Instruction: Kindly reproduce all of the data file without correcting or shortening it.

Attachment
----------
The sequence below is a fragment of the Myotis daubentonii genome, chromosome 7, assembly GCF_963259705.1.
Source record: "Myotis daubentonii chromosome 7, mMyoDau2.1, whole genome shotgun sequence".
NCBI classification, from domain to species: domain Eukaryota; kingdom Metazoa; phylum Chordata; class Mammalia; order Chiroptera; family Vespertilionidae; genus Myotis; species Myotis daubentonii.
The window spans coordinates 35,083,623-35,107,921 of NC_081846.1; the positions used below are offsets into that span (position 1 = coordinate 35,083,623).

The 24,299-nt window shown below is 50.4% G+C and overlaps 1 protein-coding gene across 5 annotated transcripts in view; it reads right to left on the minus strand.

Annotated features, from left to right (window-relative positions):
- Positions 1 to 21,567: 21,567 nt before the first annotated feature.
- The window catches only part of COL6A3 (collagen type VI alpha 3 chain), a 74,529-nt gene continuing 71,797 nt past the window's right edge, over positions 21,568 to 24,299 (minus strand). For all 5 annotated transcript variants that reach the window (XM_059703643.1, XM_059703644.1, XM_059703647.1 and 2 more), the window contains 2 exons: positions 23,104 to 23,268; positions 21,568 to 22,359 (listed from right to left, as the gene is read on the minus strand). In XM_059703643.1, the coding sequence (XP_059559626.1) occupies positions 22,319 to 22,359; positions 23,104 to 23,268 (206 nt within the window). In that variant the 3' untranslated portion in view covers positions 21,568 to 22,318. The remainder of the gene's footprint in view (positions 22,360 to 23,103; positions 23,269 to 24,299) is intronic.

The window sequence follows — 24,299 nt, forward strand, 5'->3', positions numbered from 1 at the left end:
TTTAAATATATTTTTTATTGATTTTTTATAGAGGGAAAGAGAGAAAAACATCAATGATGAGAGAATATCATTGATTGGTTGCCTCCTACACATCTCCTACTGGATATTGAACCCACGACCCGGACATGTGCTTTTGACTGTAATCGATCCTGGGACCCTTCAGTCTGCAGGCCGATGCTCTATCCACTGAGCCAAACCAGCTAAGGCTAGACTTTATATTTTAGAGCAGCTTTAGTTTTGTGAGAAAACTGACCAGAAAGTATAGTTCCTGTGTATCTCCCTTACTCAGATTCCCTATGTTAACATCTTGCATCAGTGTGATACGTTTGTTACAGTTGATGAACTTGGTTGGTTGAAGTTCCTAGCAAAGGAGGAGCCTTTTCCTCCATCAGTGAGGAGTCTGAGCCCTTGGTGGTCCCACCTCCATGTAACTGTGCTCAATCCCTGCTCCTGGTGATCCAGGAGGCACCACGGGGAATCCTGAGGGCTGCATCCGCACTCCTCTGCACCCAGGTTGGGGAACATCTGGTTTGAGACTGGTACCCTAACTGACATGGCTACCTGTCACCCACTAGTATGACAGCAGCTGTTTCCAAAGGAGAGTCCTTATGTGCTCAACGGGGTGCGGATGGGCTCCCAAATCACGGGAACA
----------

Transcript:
The sequence below is a fragment of the Myotis daubentonii genome, chromosome 7, assembly GCF_963259705.1.
Source record: "Myotis daubentonii chromosome 7, mMyoDau2.1, whole genome shotgun sequence".
NCBI classification, from domain to species: domain Eukaryota; kingdom Metazoa; phylum Chordata; class Mammalia; order Chiroptera; family Vespertilionidae; genus Myotis; species Myotis daubentonii.
The window spans coordinates 35,083,623-35,107,921 of NC_081846.1; the positions used below are offsets into that span (position 1 = coordinate 35,083,623).

The 24,299-nt window shown below is 50.4% G+C and overlaps 1 protein-coding gene across 5 annotated transcripts in view; it reads right to left on the minus strand.

Annotated features, from left to right (window-relative positions):
- Positions 1 to 21,567: 21,567 nt before the first annotated feature.
- The window catches only part of COL6A3 (collagen type VI alpha 3 chain), a 74,529-nt gene continuing 71,797 nt past the window's right edge, over positions 21,568 to 24,299 (minus strand). For all 5 annotated transcript variants that reach the window (XM_059703643.1, XM_059703644.1, XM_059703647.1 and 2 more), the window contains 2 exons: positions 23,104 to 23,268; positions 21,568 to 22,359 (listed from right to left, as the gene is read on the minus strand). In XM_059703643.1, the coding sequence (XP_059559626.1) occupies positions 22,319 to 22,359; positions 23,104 to 23,268 (206 nt within the window). In that variant the 3' untranslated portion in view covers positions 21,568 to 22,318. The remainder of the gene's footprint in view (positions 22,360 to 23,103; positions 23,269 to 24,299) is intronic.

The window sequence follows — 24,299 nt, forward strand, 5'->3', positions numbered from 1 at the left end:
TTTAAATATATTTTTTATTGATTTTTTATAGAGGGAAAGAGAGAAAAACATCAATGATGAGAGAATATCATTGATTGGTTGCCTCCTACACATCTCCTACTGGATATTGAACCCACGACCCGGACATGTGCTTTTGACTGTAATCGATCCTGGGACCCTTCAGTCTGCAGGCCGATGCTCTATCCACTGAGCCAAACCAGCTAAGGCTAGACTTTATATTTTAGAGCAGCTTTAGTTTTGTGAGAAAACTGACCAGAAAGTATAGTTCCTGTGTATCTCCCTTACTCAGATTCCCTATGTTAACATCTTGCATCAGTGTGATACGTTTGTTACAGTTGATGAACTTGGTTGGTTGAAGTTCCTAGCAAAGGAGGAGCCTTTTCCTCCATCAGTGAGGAGTCTGAGCCCTTGGTGGTCCCACCTCCATGTAACTGTGCTCAATCCCTGCTCCTGGTGATCCAGGAGGCACCACGGGGAATCCTGAGGGCTGCATCCGCACTCCTCTGCACCCAGGTTGGGGAACATCTGGTTTGAGACTGGTACCCTAACTGACATGGCTACCTGTCACCCACTAGTATGACAGCAGCTGTTTCCAAAGGAGAGTCCTTATGTGCTCAACGGGGTGCGGATGGGCTCCCAAATCACGGGAACA